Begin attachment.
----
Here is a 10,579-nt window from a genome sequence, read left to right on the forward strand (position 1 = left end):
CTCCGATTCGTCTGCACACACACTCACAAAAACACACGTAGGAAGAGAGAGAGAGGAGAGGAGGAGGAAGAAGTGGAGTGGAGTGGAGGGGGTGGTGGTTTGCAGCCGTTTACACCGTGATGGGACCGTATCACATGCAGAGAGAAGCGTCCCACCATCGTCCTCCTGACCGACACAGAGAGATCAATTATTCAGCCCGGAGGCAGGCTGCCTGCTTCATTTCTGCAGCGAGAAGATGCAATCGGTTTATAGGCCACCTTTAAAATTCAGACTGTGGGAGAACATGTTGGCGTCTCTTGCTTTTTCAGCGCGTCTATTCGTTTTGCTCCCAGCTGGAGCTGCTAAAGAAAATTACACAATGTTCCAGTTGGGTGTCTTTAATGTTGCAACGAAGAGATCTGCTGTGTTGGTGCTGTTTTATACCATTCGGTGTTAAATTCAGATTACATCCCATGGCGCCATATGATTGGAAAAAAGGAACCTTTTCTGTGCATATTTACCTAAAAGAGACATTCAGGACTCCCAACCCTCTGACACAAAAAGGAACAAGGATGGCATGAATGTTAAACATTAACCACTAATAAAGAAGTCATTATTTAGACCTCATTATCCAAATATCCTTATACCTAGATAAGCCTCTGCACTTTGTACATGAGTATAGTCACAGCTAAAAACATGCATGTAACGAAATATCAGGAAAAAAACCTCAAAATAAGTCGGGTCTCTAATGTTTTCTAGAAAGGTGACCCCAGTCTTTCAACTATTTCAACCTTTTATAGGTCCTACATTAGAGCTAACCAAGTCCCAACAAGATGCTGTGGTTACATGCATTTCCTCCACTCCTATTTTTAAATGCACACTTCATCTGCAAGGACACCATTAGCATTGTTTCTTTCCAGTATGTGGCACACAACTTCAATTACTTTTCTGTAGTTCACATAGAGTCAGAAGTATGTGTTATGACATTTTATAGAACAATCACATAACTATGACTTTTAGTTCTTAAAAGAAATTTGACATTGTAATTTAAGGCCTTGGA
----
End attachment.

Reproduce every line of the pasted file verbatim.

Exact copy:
Here is a 10,579-nt window from a genome sequence, read left to right on the forward strand (position 1 = left end):
CTCCGATTCGTCTGCACACACACTCACAAAAACACACGTAGGAAGAGAGAGAGAGGAGAGGAGGAGGAAGAAGTGGAGTGGAGTGGAGGGGGTGGTGGTTTGCAGCCGTTTACACCGTGATGGGACCGTATCACATGCAGAGAGAAGCGTCCCACCATCGTCCTCCTGACCGACACAGAGAGATCAATTATTCAGCCCGGAGGCAGGCTGCCTGCTTCATTTCTGCAGCGAGAAGATGCAATCGGTTTATAGGCCACCTTTAAAATTCAGACTGTGGGAGAACATGTTGGCGTCTCTTGCTTTTTCAGCGCGTCTATTCGTTTTGCTCCCAGCTGGAGCTGCTAAAGAAAATTACACAATGTTCCAGTTGGGTGTCTTTAATGTTGCAACGAAGAGATCTGCTGTGTTGGTGCTGTTTTATACCATTCGGTGTTAAATTCAGATTACATCCCATGGCGCCATATGATTGGAAAAAAGGAACCTTTTCTGTGCATATTTACCTAAAAGAGACATTCAGGACTCCCAACCCTCTGACACAAAAAGGAACAAGGATGGCATGAATGTTAAACATTAACCACTAATAAAGAAGTCATTATTTAGACCTCATTATCCAAATATCCTTATACCTAGATAAGCCTCTGCACTTTGTACATGAGTATAGTCACAGCTAAAAACATGCATGTAACGAAATATCAGGAAAAAAACCTCAAAATAAGTCGGGTCTCTAATGTTTTCTAGAAAGGTGACCCCAGTCTTTCAACTATTTCAACCTTTTATAGGTCCTACATTAGAGCTAACCAAGTCCCAACAAGATGCTGTGGTTACATGCATTTCCTCCACTCCTATTTTTAAATGCACACTTCATCTGCAAGGACACCATTAGCATTGTTTCTTTCCAGTATGTGGCACACAACTTCAATTACTTTTCTGTAGTTCACATAGAGTCAGAAGTATGTGTTATGACATTTTATAGAACAATCACATAACTATGACTTTTAGTTCTTAAAAGAAATTTGACATTGTAATTTAAGGCCTTGGA